• When presenting: Stand on the X and say your name. ("Hi, my name is...") Tell us 1 or 2 things special about each of the items you brought. Then ask if anyone has any questions: "Does anyone have any questions?" Use the listener’s names when calling on them. The listeners raise their hands. The presenter then asks, "Yes, [name]. What is your question?"
• Each child gets 1 question token (a foam rectangle with their name written on it).
• Have children go in alphabetical order. (Will rotate each week.)
• Next week’s optional topic: Make us laugh. Tell us an ancient civilization joke about Ancient Egypt (like something on a mummy), Rome, or another place. Learn about the people who lived there, what life was like, what they ate, wore, etc. Use your Lego’s or markers & paper to create a visual aid. After you tell us your joke, tell us 1-3 interesting facts you learned about the civilization.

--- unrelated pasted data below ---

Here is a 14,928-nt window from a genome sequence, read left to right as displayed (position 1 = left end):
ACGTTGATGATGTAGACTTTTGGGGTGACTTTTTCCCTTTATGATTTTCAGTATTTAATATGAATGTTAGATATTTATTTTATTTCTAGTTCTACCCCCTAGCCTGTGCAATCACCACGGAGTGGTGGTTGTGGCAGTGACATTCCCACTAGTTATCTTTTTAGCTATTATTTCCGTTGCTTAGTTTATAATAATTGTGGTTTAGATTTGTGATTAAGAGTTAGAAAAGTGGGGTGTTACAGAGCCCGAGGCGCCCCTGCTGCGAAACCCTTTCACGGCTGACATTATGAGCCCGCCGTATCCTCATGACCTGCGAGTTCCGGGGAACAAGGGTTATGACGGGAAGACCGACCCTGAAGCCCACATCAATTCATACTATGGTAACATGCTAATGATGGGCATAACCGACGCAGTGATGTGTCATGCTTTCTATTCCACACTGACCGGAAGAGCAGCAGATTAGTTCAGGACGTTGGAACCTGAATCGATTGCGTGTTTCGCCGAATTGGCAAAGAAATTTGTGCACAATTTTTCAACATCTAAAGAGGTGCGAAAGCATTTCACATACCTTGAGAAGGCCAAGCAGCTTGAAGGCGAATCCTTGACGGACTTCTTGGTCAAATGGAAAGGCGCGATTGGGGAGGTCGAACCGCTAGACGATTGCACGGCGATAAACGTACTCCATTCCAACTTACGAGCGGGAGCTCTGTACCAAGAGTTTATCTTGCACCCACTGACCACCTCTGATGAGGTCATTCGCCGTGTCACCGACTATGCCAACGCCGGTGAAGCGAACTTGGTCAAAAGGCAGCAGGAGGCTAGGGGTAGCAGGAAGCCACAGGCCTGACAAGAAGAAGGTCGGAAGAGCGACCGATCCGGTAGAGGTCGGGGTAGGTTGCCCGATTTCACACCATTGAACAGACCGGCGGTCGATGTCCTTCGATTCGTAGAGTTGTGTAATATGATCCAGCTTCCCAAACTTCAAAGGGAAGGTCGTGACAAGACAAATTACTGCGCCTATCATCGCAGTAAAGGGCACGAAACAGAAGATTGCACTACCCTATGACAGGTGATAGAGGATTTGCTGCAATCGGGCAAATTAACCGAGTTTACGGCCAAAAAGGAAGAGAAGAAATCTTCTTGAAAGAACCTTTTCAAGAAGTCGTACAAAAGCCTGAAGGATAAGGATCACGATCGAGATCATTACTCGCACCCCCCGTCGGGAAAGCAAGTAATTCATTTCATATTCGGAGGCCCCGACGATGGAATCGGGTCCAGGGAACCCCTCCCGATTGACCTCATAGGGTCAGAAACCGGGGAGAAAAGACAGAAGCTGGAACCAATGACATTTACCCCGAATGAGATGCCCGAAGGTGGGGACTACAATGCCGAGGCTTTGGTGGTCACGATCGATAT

• Next week’s skill to work on: Volume: Can the whole room hear you audibly? Make sure to not be too soft or too loud.
• Return presentation items to backpacks.
Bathroom Break & Snack Time
Pray. Bathroom break. Get snacks from snack basket and have snack while listening to memory work CD.
- (*Ahead of time you can watch a video of the experiment by CCLivermore Tutor posted below.)
- Use script from CCC user nicoleliem or the one below, which is the one I used & is based on the script posted by former CCC user rruggles:
- ***Mom/Dad Helper: Set up string for spider activity.***
Introduction to Experiment #1
- What do spiders eat? (insects)
- If spiders eat insects, they have to catch them, don’t they? How do spiders go about catching a bug? (spin a web to trap, jump on prey, chase down prey)
- What are your five main senses? Sight, hearing, taste, smell, & touch [Cycle 3, Week 5] Do you think spiders have those same 5 senses that we have?
- How many eyes do most spiders have? (Most have 8. Some have 12. Some have none!)